I built the things for years. The machines are so cheap anymore I don't see ever building one again.
(I still have my RS Mod I in the basement in a box.)
Yea, Brother, I should have said that too about being so much cheaper to buy one ready to go. In my earlier example, a functional tower system WITH flat screen and Printer for $375! You only build your own now if you want to customize with a cool looking case, souped up motherboards and video cards, and a lot of extra cooling to be a killer gamer.
My RS 1 and 3 are long gone. I used to write programs in C for work before there was a C++. Times they are a changing.
Had a RS Mod1, Mod2, Apple Lisa and a few Macs up to the SE. Sadly they are all gone now.
(My IBM power 7+ has 32 gig and 8 drives.)
I'll see your Apple Lisa and raise you a DEC Rainbow! Talk about a waste of money! I still have the $900 monitor!
I understand maybe not wanting to get into the hardware aspect and building your own. But when Best Buy is charging people $150 to remove malware and viruses I think that it serves as pretty good financial incentive to learn how to protect your computer and use antispyware/malware/av apps, install apps, recover files, add printers etc etc and do these tasks for yourself. I'm talking the basics. It's not rocket science but it's real money that people could be saving.
I always build my own and I'm not into gaming, high end graphics cards, cool looking cases or any of those types things. There are several reasons I like to build my own:
1. I can completely customize it from scratch. Every component of the system is something that I have picked out for a reason and not a bunch of parts thrown together by the HP or Dell. The reason the commercially available units are so cheap these days is because they use budget parts of inferior quality. Even in 2013 there are some instances in which you stil get what you pay for.
2. If something does go wrong and hardware needs to be replaced I can fill out a form on Western Digital Seaget, Asus etc website and get the part replaced fairly quickly. If it's a brand name system you usually have to call the manufacturer and speak to some level 1 tech support person reading off the screen who's going to ask you to spend about 30 minutes to an hour troubleshooting what you already know is wrong. I don't need the waste of time or aggrevation.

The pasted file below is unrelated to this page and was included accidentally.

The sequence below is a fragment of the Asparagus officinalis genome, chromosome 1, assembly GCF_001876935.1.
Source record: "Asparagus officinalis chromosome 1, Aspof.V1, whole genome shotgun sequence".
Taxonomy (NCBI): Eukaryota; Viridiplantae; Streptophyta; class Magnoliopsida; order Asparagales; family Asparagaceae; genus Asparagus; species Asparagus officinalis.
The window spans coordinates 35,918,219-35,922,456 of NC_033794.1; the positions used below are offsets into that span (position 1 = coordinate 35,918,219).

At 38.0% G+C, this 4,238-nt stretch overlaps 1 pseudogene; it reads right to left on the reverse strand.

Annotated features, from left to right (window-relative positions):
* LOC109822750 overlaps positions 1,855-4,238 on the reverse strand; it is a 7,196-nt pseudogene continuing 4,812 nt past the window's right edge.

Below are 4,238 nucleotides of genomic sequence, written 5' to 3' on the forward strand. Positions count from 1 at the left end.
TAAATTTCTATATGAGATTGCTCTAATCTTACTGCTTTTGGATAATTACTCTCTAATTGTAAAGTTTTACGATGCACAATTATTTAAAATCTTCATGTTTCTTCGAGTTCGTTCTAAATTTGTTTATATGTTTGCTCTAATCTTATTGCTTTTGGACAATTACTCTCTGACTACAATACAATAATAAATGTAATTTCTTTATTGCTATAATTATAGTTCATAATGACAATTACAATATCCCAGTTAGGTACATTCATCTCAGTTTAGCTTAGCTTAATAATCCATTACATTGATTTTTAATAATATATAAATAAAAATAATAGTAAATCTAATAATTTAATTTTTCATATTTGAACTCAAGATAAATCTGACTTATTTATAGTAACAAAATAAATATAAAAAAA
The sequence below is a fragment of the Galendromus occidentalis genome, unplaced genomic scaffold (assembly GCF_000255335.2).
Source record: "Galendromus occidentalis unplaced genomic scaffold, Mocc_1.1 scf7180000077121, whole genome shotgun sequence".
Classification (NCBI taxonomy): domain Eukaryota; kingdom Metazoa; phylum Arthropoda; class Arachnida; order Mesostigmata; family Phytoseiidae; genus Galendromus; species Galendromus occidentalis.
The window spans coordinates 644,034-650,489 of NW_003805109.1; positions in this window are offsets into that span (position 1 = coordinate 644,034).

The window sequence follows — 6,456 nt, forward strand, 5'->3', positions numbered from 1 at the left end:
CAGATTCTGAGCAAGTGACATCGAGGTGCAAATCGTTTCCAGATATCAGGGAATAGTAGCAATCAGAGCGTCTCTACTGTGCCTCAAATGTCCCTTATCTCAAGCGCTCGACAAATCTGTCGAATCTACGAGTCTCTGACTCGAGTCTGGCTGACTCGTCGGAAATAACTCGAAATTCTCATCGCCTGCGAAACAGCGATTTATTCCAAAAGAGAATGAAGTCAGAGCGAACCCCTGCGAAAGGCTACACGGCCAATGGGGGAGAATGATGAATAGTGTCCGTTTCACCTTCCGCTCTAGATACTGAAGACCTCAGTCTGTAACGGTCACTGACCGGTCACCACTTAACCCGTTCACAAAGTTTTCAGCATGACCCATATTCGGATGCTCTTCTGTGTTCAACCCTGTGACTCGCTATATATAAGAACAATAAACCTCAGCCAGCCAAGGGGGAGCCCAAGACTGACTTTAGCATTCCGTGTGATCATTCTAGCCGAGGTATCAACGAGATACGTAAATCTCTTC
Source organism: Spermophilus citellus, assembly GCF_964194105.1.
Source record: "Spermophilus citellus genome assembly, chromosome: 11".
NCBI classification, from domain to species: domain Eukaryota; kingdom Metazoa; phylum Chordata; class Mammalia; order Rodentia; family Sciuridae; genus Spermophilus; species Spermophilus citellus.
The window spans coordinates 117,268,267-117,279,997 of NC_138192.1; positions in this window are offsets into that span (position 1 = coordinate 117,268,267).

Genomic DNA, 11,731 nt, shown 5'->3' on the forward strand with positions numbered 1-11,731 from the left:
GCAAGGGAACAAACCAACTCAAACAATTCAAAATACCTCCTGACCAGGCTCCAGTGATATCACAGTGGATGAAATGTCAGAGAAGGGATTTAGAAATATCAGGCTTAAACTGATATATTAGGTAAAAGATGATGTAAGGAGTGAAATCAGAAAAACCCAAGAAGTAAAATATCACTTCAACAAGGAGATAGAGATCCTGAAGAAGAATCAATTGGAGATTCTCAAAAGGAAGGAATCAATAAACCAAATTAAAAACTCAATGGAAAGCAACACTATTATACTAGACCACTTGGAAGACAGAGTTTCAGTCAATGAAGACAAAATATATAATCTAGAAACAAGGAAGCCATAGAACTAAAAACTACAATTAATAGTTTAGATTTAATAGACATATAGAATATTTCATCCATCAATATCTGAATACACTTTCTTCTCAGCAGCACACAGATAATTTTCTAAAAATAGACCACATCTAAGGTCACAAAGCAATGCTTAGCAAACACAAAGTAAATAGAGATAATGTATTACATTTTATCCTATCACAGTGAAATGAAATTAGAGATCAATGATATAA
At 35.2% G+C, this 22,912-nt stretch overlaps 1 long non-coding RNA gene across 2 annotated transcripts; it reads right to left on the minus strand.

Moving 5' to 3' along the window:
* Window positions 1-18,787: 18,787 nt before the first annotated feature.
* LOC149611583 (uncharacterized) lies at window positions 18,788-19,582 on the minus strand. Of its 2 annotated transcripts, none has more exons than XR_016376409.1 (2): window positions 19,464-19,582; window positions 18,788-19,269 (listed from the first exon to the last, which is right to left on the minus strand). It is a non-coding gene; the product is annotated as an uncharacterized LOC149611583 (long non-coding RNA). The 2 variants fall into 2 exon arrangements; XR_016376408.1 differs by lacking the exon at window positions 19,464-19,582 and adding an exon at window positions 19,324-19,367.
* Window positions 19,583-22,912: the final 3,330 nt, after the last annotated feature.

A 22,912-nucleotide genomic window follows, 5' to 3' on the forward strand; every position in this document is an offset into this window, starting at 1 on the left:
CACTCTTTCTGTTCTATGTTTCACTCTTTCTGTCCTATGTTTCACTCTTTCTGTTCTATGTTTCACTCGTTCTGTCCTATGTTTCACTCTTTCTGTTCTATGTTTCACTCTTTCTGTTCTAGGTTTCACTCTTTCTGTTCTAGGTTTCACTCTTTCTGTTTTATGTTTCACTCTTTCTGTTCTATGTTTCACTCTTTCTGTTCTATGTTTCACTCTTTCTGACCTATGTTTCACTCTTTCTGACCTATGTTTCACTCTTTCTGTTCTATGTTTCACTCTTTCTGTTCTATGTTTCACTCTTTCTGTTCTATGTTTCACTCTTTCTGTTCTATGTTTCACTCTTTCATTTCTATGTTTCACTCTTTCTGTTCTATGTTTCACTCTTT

3. When you buy a system from HP, IBM, Dell etc they usually come preloaded with all kinds bloatware. There are at least 10-30 worthless junk apps sitting there on the HD that need to be removed. More time and aggrevation. When I build my own machine I load the OS and then only the apps I want.
At home, I use a 2008 vintage 32-bit laptop. Something about the cobbler's children comes to mind...
<-- has a love/hate relationship with personal computers
If there is one advantage to the Apple side of things now, its that Apple has changed rhythm and the latest OS is a free upgrade to those who are running 10.6 or higher on compatible systems, kind of an 'in your face windows 8' thing
Time flies. Nov or Dec 1980 I went into a retail computer store in downtown Minneapolis and looked at computers. The clerk showed me an IBM PC, pushed a key to show me how to do something, and I asked, "why does that happen when you push that key?" The clerk was clueless, so in Dec 1980 I bought a Timex-Sinclair, membrane keyboard, about $100, which used a portable cassette recorder for programs and data. It came with Basic, which I then learned and programmed a working bookkeeping system, and then also learned why X happens when you push Y key.
In Jan 1981 I bought an IBM PC for my business, reprogrammed the Basic bookkeeping system, and used it for several years. Parity check errors, lost EOF markers, and more made an interested person recognize a need to know how to located bad disc sectors, find an fix errors directly on the disc, know a little assembler, etc. I've had dos-based PC's ever since, but with Windows I did not follow up on the internal working of the programs or the system.
I don't long for the "good old days," but am glad that I still know how to do some things with the internal workings of a PC. Incidentally, my first HD had 5MB storage, cost $5000 with the computer in which it was installed, and I thought no one could ever fill that much storage. When programs ran in 64K and 256K of RAM was a powerful machine, that might have been the good old days. I still use on Win XP computer programs I did in dBase II, and re-programmed in dBase III, and then re-did and compiled in Clipper. Lighting fast data processing in Clipper makes a person wonder about the need of today for the super fast processors, GB's of RAM and TB's of storage. I'm disappointed that WIN 8 will not run MS-DOS programs (or maybe that I don't know how to do that on a Win 8 system).
You have to use a 16 bit emulator.
MS wasn't as quick to obsolete third party applications with OS upgrades as Apple was. That's why I never got into Apple.
DOSBox also plays nice.